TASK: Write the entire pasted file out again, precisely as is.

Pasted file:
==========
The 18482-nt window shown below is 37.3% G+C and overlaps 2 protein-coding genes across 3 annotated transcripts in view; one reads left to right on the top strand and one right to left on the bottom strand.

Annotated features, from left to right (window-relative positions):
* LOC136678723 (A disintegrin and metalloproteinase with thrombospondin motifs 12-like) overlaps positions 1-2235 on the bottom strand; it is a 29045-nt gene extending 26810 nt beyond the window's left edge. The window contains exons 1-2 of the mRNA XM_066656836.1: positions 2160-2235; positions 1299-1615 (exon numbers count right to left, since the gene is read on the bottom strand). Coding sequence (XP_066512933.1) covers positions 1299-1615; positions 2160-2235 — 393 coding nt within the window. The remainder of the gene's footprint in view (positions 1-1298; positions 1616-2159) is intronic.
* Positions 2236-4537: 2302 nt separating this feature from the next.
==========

The 18482-nt window shown below is 37.3% G+C and overlaps 2 protein-coding genes across 3 annotated transcripts in view; one reads left to right on the top strand and one right to left on the bottom strand.

Annotated features, from left to right (window-relative positions):
* LOC136678723 (A disintegrin and metalloproteinase with thrombospondin motifs 12-like) overlaps positions 1-2235 on the bottom strand; it is a 29045-nt gene extending 26810 nt beyond the window's left edge. The window contains exons 1-2 of the mRNA XM_066656836.1: positions 2160-2235; positions 1299-1615 (exon numbers count right to left, since the gene is read on the bottom strand). Coding sequence (XP_066512933.1) covers positions 1299-1615; positions 2160-2235 — 393 coding nt within the window. The remainder of the gene's footprint in view (positions 1-1298; positions 1616-2159) is intronic.
* Positions 2236-4537: 2302 nt separating this feature from the next.